Arbitrage Event-Driven Fund v. Tribune Media Co.
Tribune and Sinclair announced an agreement to merge. Tribune abandoned the merger and sued Sinclair, accusing it of failing to comply with its contractual commitment to “use reasonable best efforts” to satisfy the demands of the Antitrust Division of the Justice Department and the FCC, both of which could block the merger. Sinclair settled that suit for $60 million; the settlement disclaims liability. While the merger agreement was in place, investors bought and sold Tribune’s stock. In this class action investors alleged violations of the Securities Act of 1933 and the Securities Exchange Act of 1934 by failing to disclose that Sinclair was “playing hardball with the regulators,” increasing the risk that the merger would be stymied.The Seventh Circuit affirmed the dismissal of the suit. The principal claims, which rest on the 1934 Act, failed under the Private Securities Litigation Reform Act of 1995. Questionable statements, such as predictions that the merger was likely to proceed, were forward-looking and shielded from liability because Tribune expressly cautioned investors about the need for regulatory approval and the fact that the merging firms could prove unwilling to do what regulators sought, 15 U.S.C. 78u–5(c)(1)..With respect to the 1933 Act, the registration statement and prospectus through which the shares were offered stated all of the material facts. The relevant “hardball” actions occurred after the plaintiffs purchased shares. “Plaintiffs suppose that, during a major corporate transaction, managers’ thoughts must be an open book." No statute or regulation requires that. View "Arbitrage Event-Driven Fund v. Tribune Media Co." on Justia Law
Diep v. Trimaran Pollo Partners, L.L.C.
Kevin Diep, a stockholder of El Pollo Loco Holdings, Inc. (“EPL”), filed derivative claims against some members of EPL’s board of directors and management, as well as a private investment firm. The suit focused on two acts of alleged wrongdoing: concealing the negative impact of price increases during an earnings call and selling EPL stock while in possession of material non-public financial information. After the Delaware Court of Chancery denied the defendants’ motion to dismiss, the EPL board of directors designated a special litigation committee of the board (“SLC”) with exclusive authority to investigate the derivative claims and to take whatever action was in EPL’s best interests. After a lengthy investigation and extensive report, the SLC moved to terminate the derivative claims. All defendants but the private investment firm settled with Diep while the dismissal motion was pending. The Court of Chancery granted the SLC’s motion after applying the two-step review under Zapata Corp. v. Maldonado, 430 A.2d 779 (Del. 1981). Diep appealed, but after its review of the record, including the SLC’s report, and the Court of Chancery’s decision, the Delaware Supreme Court found that the court properly evaluated the SLC’s independence, investigation, and conclusions, and affirm the judgment of dismissal. View "Diep v. Trimaran Pollo Partners, L.L.C." on Justia Law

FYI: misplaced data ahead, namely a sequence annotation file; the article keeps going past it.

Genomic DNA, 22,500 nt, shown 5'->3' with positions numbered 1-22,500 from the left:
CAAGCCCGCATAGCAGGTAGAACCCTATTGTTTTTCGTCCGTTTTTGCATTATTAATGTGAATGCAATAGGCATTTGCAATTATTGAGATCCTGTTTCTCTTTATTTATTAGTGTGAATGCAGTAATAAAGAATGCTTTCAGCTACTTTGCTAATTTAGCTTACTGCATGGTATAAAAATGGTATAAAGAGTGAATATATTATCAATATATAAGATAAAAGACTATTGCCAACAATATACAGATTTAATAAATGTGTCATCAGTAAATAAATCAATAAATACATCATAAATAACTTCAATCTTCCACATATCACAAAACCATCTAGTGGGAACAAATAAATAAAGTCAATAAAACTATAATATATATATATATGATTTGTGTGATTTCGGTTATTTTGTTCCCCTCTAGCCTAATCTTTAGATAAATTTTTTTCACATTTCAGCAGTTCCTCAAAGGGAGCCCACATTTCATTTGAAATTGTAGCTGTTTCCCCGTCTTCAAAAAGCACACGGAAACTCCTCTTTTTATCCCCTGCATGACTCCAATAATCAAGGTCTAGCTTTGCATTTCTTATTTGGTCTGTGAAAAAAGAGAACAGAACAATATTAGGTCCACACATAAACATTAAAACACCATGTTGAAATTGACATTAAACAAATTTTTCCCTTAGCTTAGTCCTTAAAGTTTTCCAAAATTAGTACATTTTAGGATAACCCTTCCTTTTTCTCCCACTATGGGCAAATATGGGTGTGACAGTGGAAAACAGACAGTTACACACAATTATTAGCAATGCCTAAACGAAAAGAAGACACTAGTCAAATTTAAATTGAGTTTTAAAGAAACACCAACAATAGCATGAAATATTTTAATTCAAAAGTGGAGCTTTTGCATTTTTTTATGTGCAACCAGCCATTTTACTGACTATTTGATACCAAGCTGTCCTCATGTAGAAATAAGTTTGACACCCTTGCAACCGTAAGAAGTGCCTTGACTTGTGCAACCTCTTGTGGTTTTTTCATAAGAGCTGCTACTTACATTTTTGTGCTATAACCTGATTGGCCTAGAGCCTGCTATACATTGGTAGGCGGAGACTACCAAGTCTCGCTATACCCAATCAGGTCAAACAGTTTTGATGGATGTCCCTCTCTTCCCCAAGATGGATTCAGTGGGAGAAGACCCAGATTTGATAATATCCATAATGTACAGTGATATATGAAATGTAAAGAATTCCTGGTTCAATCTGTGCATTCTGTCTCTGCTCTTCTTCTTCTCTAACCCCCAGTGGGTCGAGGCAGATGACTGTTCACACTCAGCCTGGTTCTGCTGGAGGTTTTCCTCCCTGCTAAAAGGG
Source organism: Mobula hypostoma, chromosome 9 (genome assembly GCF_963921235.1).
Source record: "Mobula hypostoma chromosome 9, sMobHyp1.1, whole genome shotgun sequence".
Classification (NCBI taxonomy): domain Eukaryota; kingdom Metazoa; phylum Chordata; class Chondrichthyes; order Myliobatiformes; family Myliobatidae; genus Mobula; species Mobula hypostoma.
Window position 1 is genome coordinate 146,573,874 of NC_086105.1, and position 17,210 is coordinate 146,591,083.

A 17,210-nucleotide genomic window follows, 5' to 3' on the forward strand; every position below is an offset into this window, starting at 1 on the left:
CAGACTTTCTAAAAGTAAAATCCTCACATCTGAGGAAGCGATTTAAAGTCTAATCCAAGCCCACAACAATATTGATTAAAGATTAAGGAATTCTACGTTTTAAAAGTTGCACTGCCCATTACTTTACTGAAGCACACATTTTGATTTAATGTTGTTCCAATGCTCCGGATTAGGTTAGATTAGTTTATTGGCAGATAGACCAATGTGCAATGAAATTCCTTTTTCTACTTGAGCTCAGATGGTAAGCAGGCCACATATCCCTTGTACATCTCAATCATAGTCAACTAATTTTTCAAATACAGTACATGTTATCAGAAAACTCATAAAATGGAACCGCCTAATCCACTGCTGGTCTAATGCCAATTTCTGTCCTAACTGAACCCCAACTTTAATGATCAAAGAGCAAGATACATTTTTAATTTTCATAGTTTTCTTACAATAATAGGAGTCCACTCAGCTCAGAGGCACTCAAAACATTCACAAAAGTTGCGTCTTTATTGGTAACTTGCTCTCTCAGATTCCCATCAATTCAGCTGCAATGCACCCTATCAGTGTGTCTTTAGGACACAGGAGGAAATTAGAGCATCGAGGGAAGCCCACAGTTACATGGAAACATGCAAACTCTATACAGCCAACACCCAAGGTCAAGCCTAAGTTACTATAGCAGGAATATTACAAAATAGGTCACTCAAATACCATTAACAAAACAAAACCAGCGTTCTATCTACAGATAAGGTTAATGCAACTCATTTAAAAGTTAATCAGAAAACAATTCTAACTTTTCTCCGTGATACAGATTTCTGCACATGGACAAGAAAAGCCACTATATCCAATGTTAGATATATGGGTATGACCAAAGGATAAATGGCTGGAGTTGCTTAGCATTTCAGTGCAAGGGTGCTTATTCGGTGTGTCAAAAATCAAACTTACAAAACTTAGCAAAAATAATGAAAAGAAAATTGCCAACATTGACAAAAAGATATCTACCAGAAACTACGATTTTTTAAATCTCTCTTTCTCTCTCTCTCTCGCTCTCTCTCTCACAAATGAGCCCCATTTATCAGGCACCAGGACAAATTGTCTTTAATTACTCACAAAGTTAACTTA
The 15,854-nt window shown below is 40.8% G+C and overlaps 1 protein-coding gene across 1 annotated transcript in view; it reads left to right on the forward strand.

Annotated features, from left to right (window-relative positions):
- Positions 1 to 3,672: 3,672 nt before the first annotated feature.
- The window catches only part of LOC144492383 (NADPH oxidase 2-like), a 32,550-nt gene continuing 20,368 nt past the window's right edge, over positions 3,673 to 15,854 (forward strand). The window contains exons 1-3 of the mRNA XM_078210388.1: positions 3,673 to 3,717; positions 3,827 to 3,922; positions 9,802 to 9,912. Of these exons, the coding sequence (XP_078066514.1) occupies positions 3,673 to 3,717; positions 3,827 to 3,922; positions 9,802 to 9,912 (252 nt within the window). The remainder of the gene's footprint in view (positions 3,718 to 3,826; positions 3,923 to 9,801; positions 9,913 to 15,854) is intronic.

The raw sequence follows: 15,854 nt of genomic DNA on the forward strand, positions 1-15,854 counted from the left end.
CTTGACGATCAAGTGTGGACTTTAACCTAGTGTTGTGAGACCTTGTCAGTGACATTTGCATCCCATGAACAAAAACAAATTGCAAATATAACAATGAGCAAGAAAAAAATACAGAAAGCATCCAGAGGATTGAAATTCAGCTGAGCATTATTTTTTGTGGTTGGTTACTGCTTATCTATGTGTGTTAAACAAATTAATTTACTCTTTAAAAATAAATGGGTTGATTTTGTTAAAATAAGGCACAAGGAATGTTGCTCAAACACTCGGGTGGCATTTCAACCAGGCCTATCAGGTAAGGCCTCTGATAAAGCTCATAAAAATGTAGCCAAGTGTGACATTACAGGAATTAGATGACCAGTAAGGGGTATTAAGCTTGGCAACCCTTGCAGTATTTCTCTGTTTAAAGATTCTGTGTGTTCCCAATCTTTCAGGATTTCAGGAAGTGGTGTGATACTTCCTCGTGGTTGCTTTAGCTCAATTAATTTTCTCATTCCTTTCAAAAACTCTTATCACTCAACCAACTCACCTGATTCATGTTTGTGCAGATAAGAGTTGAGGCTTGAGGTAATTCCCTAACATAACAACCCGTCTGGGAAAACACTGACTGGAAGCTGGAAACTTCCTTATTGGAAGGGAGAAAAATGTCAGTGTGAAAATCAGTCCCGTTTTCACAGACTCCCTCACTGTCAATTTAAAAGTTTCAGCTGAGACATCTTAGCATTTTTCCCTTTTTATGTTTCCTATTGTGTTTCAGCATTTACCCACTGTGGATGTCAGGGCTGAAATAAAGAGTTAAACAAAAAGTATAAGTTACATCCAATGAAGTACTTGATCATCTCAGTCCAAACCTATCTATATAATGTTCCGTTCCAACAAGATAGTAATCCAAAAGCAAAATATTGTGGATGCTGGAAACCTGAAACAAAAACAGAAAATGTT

Chan v. HEI Resources, Inc.
Between 2004 and 2008, respondents HEI Resources, Inc. (“HEI”), and the Heartland Development Corporation (“HEDC”), both corporations whose principal place of business is Colorado, formed, capitalized, and operated eight separate joint ventures related to the exploration and drilling of oil and gas wells. They solicited investors for what they called Los Ojuelos Joint Ventures by cold calling thousands of individuals from all over the country. Those who joined the ventures became parties to an agreement organized as a general partnership under the Texas Revised Partnership Act. In 2009, the Securities Commissioner for the State of Colorado (“the Commissioner”) initiated this enforcement action, alleging that respondents had violated the Colorado Securities Act (CSA) by, among other things, offering and selling unregistered securities to investors nationwide through the use of unlicensed sales representatives and in the guise of general partnerships. The Commissioner alleged that HEDC and HEI used the general partnership form deliberately in order to avoid regulation. Each of the Commissioner’s claims required that the Commissioner prove that the general partnerships were securities, so the trial was bifurcated to permit resolution of that threshold question. THe Colorado Supreme Court granted review in this matter to determine how courts should evaluate whether an interest in a “general partnership” is an “investment contract” under the CSA. The Court concluded that when faced with an assertion that an interest in a general partnership is an investment contract and thus within the CSA’s definition of a “security,” the plaintiff bears the burden of proving this claim by a preponderance of the evidence. No presumption beyond that burden applies. Accordingly, the Court reversed the court of appeals’ judgment on the question of whether courts should apply a “strong presumption,” and the Court remanded the case to the trial court for further findings. View "Chan v. HEI Resources, Inc." on Justia Law
Steam TV Networks, Inc. v. SeeCubic, Inc.